There are ways to get around fuzzing under most conditions, and usually involves the selection of the correct foam compound. The more fuzz you get, the softer/lower rubber content you want to run.

Examples:
Problem: Car fuzzes with Lilac/Team Purple fronts and car starts pushing.
Solution: Use a softer front tire and or different family of foam. Replace it with Blue or Double Blue front.

Problem: Car loses rear bite 6 minutes into the run. Blue rear tires look almost clean but have small carpet hairs.
Solution: Use Green rear tires. The softer compound wears instead of getting sticky, minimizing fuzz.

Tire Selection:
Starting out, pick 2 tire compounds for the front and rear. The following should have you covered 99% of the time.

Front - Green and Blue (BSR) or Green and Light Blue (JFT)
Rear - Blue and Double Blue (BSR) or Blue and Dark Blue (JFT)

You may wonder about other compounds out there and if they might be better, trust me, they probably won't be. Even if there are other tires that can be as fast, the synthetic family wears out really fast and the high natural rubber will probably fuzz on you over an 8 minute run. The blends family seems to be the most versatile foam type available today. They last awhile, and sticking to them will make your process of tire selection simpler.
Tire Charts:
BSR/CRC/Jaco



Contact



Corally



JFT (Japan Foam Tire)



Ulti



Enneti (Xceed)



ELECTRONICS:
ESC:
As of now, ROAR is staying 1S (3.7V nominal; 4.2V fully charged) for 1/12. There are many 1S ESC's with a built in BEC so nothing else is required to power the receiver and servo.

If you don't want to lock yourself into a 1S specific ESC, you do have other options! It is possible to use your 2S ESC without a booster or receiver pack, and the ESC simply supplies the lower voltage. If that does not appeal to you, you will need to use an Rx pack or booster. The Rx pack and booster will both supply the receiver with a higher voltage than the 1S pack.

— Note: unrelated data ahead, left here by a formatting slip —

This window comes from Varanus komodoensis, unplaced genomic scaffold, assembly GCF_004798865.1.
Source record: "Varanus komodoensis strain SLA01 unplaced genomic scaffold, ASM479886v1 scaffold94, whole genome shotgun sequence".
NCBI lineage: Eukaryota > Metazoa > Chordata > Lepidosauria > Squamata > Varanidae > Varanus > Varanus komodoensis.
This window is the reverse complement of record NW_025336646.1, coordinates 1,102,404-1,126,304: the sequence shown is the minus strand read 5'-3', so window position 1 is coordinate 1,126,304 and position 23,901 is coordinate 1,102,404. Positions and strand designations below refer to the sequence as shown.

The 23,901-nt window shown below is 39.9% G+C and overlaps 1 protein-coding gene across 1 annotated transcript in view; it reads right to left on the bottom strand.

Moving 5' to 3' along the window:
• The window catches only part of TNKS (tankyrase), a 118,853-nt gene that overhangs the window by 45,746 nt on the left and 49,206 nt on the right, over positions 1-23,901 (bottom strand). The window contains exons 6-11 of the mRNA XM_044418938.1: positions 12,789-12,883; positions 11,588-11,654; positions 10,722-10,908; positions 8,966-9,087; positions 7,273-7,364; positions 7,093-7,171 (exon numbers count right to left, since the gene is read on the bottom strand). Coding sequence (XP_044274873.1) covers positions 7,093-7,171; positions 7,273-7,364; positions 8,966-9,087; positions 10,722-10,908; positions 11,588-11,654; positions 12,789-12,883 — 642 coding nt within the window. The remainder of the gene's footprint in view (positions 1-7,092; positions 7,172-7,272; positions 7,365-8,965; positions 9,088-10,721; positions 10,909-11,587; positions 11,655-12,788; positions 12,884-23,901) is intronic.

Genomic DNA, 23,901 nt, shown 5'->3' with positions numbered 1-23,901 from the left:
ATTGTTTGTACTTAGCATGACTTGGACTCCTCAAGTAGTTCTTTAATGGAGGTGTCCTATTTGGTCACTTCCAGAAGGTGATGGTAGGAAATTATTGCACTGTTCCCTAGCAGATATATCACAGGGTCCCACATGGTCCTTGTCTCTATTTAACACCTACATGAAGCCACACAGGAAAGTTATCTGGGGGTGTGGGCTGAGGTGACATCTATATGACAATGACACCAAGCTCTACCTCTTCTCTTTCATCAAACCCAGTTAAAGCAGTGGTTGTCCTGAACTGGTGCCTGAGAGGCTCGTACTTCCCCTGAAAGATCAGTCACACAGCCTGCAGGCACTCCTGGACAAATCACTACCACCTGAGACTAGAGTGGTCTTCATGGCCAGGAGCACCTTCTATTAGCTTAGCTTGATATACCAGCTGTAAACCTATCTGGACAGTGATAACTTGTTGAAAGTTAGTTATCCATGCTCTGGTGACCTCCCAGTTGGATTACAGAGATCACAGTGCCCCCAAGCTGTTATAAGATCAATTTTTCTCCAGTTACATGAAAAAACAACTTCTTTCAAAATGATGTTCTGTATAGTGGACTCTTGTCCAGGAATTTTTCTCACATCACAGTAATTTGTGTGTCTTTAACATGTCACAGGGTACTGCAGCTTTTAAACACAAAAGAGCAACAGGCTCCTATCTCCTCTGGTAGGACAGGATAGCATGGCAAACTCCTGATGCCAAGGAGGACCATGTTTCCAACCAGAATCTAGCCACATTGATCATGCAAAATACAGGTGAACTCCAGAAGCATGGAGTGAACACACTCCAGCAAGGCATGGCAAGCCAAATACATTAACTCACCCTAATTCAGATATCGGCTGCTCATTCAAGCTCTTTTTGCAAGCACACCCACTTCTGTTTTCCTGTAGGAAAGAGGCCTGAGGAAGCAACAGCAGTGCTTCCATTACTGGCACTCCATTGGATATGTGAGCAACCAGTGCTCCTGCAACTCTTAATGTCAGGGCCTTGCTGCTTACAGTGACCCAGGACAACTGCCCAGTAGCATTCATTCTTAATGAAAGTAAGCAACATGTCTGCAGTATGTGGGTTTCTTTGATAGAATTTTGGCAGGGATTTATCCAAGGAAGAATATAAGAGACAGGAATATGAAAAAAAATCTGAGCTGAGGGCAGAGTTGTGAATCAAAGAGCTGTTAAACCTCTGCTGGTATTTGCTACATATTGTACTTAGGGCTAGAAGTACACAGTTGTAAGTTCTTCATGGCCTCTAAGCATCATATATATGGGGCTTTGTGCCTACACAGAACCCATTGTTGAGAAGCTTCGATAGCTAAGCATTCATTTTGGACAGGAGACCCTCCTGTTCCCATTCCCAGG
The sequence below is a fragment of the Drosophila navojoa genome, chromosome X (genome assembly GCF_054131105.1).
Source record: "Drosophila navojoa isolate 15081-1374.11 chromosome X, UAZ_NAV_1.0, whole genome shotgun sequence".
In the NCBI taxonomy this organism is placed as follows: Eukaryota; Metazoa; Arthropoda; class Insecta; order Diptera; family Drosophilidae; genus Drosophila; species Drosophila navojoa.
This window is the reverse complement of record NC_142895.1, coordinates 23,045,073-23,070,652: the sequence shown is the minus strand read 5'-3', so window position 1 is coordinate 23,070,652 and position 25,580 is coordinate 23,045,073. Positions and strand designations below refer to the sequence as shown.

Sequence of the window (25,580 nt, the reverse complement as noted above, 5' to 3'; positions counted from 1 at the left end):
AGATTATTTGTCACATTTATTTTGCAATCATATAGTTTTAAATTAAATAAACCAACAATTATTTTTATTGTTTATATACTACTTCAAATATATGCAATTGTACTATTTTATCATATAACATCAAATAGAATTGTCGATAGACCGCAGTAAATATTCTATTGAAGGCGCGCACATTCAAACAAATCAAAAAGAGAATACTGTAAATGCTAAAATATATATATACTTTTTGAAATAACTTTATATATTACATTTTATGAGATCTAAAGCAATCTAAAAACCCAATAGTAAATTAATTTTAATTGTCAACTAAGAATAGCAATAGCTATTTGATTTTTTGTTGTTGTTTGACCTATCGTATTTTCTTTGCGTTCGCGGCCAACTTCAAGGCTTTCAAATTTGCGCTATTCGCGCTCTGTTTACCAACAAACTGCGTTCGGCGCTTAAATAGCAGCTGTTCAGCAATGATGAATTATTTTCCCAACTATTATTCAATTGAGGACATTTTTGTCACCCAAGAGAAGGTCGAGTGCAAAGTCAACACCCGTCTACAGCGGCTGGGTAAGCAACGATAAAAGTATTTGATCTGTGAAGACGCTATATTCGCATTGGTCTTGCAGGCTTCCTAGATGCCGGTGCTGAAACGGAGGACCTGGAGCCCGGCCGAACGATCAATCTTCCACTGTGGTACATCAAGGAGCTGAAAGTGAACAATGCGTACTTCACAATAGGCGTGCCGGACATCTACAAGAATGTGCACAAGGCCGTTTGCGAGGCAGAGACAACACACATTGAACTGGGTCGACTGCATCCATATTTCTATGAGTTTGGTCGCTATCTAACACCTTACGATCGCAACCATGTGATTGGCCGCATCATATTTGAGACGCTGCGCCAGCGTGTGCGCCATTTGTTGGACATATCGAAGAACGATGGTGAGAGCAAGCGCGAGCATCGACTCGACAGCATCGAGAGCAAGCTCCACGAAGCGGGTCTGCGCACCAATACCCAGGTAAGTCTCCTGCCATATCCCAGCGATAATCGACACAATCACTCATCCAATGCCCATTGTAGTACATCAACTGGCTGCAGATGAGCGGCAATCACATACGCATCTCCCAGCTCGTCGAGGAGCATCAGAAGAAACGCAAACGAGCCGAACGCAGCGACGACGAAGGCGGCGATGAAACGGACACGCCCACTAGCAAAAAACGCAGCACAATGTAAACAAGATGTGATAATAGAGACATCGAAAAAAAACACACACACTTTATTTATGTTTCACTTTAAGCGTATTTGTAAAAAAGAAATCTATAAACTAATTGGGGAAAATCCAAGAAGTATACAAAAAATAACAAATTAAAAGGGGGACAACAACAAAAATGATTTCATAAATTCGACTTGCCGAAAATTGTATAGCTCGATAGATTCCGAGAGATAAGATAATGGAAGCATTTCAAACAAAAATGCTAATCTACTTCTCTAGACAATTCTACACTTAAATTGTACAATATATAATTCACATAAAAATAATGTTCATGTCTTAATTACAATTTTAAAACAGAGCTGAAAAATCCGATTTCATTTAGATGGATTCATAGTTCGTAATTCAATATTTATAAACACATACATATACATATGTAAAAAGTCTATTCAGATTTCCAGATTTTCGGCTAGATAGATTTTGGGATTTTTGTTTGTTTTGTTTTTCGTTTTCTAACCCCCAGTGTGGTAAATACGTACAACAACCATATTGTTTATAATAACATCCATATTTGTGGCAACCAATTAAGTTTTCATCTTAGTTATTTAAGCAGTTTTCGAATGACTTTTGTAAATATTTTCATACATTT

If you decide to use an Rx pack, MAKE SURE TO REMOVE THE RED WIRE FROM THE ESC PLUG THAT GOES INTO THE RECEIVER!!!

If you choose to use a voltage booster, it works exactly how it sounds. Instead of plugging the ESC into the receiver, it plugs into the booster, and the booster plug goes to the ESC, supplying the higher voltage.

1S ESC:
If there are any missing please add them!!

If anyone would like a need for a chart comparing the ESC's specs PM fenton06 and I'll get one made and put in here!
Voltage Boosters:
If there are any missing please add them!
Servos:
BODIES:
Black Art (CRC - US Dist):
  • Audi R8C - BA002 - .020 Thick



  • Black Market (Mohawk 12) - BA005 - .020



  • Lola B10 - BA006 - .020 thick
  • Toyota TS030 - BA008 - .020 thick

    Lola - black/red, TS030 - green/pink


PROTOForm:

Reflex Racing/RSD:

SUSPENSION ADJUSTMENTS:

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Old 12-27-2005, 07:45 PM   #16501
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Jaybee,